June 10: 2-3: The Technique of Double Entendre

(See this post for an explanation of what’s going on here.)

Jane:

“Anyone who has read translations of Japanese poetry has seen how much poets delighted in saying one thing and meaning something else. … In some cases the pun was to cover up a sexual reference by seeming to speaking of something commonplace. There are whole lists of words with double meanings: spring rain = sexual emissions and jade mountain = the Mound of Venus, just to give you an sampling. But we have them in English also…


eyes in secret places
deep in the purple middle
of an iris”

– Jane Reichhold, Haiku Techniques

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Me:

cattails bob
he swims the pond
with strong strokes

early morning tide
salt waters
mingling

June 3: 1: A sort of haibun (Old Letters)

For my 100th post I thought I’d try my hand at haibun (which for the uninitiated is haiku preceded by a sort of brief prose commentary), but as usual I am unable to be brief in prose, so this is more like a wordy, boring essay with a haiku tacked on at the end, like an afterthought.

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Down in my basement I have a plastic tub full of rubber-banded sheaves of hundreds of handwritten letters, most of them 80s-era. I went to boarding school in the mid-80s and my friends and I, tossed to separate corners of the globe (Ohio, Vermont, Saudi Arabia) over the summers,  wrote each other obsessively. A letter arrived in the mail for me every few days, it seemed, and I would repair to my bedroom, take it out of the envelope as if it were a holy artifact, and read it so many times I practically memorized it.

What did we write about? What we would have talked about, if we’d been together, or excessive long-distance phone calls hadn’t been prohibitively expensive in those days. Or, these days, what we would text or IM about. Boys, a lot of the time. (Or girls.) How bored we were. How much our parents drove us out of our mind. How crazy we were, and weird, and how nobody understood us except each other. We could write really long letters about all this stuff.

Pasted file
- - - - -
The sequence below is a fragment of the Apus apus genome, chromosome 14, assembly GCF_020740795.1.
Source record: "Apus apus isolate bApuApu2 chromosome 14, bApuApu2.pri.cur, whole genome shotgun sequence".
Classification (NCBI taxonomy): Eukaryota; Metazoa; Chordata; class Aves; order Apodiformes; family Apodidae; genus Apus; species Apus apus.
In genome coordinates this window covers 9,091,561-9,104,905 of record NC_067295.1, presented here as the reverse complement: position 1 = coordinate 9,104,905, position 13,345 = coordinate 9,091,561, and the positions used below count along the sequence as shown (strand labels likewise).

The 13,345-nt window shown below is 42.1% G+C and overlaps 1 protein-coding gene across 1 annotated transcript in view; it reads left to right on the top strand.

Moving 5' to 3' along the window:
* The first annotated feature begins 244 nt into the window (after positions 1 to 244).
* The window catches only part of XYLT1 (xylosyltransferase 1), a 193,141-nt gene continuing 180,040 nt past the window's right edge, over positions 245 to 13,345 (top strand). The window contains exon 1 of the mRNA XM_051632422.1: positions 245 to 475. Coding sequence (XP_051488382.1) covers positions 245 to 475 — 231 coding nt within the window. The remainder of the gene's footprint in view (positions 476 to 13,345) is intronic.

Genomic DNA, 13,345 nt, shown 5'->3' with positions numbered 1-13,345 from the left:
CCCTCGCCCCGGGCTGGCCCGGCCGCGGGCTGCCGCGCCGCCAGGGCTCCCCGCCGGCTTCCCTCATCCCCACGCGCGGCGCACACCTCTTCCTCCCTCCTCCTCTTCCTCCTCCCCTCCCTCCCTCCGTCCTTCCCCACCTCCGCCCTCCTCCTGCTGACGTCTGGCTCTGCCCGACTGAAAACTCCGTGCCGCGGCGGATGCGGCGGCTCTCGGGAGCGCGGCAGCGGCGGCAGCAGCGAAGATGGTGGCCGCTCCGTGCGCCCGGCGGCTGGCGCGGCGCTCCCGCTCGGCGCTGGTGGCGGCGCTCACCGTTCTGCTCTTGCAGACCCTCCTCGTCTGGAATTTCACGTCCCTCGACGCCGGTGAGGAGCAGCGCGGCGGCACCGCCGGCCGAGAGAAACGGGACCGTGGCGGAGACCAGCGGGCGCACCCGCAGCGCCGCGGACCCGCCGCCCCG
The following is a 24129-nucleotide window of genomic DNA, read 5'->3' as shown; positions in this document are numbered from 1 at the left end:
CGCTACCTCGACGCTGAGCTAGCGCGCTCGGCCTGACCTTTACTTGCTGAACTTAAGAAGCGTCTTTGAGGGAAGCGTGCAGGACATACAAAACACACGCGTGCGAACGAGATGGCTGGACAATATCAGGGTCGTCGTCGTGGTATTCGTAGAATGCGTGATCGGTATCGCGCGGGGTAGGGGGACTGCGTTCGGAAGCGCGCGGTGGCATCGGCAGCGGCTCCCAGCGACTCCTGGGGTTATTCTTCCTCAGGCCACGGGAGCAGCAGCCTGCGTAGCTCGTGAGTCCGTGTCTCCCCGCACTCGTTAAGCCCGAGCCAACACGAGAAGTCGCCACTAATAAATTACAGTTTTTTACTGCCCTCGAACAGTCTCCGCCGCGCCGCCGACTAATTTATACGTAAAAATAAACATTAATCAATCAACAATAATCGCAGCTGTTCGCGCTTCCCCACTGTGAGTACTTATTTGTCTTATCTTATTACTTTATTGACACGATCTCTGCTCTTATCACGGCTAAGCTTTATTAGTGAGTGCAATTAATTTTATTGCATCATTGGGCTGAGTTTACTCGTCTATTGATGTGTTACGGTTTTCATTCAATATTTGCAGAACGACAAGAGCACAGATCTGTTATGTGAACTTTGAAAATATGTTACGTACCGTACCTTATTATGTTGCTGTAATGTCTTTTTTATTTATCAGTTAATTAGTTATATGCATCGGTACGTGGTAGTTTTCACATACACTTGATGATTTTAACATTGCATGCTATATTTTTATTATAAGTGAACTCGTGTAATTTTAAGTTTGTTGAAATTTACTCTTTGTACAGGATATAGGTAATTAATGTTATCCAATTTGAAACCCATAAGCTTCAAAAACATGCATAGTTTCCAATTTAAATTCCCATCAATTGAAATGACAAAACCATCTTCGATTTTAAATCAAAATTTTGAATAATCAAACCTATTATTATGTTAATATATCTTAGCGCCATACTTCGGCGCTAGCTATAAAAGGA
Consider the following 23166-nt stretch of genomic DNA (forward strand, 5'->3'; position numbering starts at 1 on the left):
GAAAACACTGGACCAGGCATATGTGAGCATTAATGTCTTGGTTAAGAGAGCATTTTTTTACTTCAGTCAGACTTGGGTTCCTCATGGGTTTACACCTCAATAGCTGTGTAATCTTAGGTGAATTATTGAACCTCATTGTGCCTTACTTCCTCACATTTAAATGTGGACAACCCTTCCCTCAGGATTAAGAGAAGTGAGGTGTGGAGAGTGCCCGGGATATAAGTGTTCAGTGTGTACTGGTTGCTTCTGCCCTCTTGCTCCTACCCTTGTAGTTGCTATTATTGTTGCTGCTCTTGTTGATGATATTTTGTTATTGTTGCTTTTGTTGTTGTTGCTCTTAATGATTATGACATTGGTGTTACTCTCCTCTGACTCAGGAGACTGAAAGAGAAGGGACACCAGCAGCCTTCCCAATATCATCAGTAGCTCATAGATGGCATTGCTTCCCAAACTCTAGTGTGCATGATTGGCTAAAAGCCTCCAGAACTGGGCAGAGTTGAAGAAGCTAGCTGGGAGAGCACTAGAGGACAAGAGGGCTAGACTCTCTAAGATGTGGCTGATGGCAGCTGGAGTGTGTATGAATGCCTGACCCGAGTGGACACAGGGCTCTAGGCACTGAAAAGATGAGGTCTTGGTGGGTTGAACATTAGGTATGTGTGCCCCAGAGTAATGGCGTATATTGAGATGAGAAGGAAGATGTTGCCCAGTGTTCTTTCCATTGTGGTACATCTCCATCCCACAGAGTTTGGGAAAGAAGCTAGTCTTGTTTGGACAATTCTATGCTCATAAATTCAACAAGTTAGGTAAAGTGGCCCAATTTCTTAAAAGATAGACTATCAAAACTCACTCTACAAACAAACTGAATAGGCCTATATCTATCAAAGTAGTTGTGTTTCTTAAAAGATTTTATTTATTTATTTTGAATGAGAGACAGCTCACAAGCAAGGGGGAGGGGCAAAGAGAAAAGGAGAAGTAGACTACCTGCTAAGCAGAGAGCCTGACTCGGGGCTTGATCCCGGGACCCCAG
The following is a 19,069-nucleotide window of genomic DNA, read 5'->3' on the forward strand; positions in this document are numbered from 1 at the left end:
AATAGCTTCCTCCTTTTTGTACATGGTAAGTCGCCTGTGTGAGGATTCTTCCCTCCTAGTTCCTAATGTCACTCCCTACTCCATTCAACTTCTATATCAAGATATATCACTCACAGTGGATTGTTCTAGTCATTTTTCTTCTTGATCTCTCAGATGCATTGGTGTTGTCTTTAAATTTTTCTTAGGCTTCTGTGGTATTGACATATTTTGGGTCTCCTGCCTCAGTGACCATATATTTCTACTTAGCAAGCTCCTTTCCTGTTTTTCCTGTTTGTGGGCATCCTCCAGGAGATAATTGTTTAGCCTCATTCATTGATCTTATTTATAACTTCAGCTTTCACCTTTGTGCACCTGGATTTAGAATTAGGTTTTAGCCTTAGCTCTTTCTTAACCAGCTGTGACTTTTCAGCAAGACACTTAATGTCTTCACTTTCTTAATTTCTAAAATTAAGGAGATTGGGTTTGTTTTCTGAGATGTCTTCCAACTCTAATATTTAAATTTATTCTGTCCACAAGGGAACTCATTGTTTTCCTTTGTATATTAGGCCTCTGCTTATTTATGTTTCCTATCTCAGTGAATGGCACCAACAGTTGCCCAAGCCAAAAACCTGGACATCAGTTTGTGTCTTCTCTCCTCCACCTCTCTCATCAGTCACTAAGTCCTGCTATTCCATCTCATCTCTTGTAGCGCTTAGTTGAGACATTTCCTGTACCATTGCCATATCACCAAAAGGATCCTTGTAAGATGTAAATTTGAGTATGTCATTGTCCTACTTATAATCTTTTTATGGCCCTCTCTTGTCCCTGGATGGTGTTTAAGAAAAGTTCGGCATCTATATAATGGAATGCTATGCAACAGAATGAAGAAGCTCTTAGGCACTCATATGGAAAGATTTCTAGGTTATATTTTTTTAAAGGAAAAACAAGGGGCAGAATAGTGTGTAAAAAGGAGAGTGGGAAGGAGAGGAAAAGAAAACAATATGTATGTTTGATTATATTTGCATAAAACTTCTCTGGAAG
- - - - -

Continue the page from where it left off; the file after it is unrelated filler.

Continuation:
I rummaged through the piles lately and found I could still recognize different friends’ letters from the different styles of envelope they used and from their still-familiar handwriting. My best friend had terrible handwriting and liked to send ten-page missives in manila envelopes. She wrote crazy things all over the outside of them. She ended up dropping out of school our junior year and spending the rest of the year as a beach bum in Hawaii, but now she’s an anesthesiologist, married with two lovely children. Or so I see from her Facebook profile. We all seemed to have a lot of difficulty finding ourselves as adults. Maybe we were as crazy and weird as we thought we were.

Like everyone else I don’t write letters on paper anymore and I love the immediacy and convenience of email and other online communication, but these letters, as artifacts, as physical representations of my long-ago friendships and the personalities of my long-ago friends, filled me with an intense longing for that experience of missing someone and then receiving a talisman of them, one which would sustain me until the next one arrived, one which I could keep piled up with the other talismans and hold whenever I needed to. Are things better or worse now? Just different, I suspect. It seems impossible that teenagers today could ever feel as lonely and longing and isolated as I felt then on a daily basis. I wish I could have emailed my friends in high school and college. I wish I’d had a Facebook page, an online support group, a way of getting instant feedback when I felt like I was making important and difficult decisions all alone. But I still kind of wish for letters with scrawled, handwritten addresses to show up in my mailbox from time to time.

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old letters
the strangeness
of handwriting

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100 posts in 34 days does seem excessive. Things should slow down considerably once I start my summer school course in a couple of weeks, and even more when I’m in grad school full time in the fall, in case you’re concerned.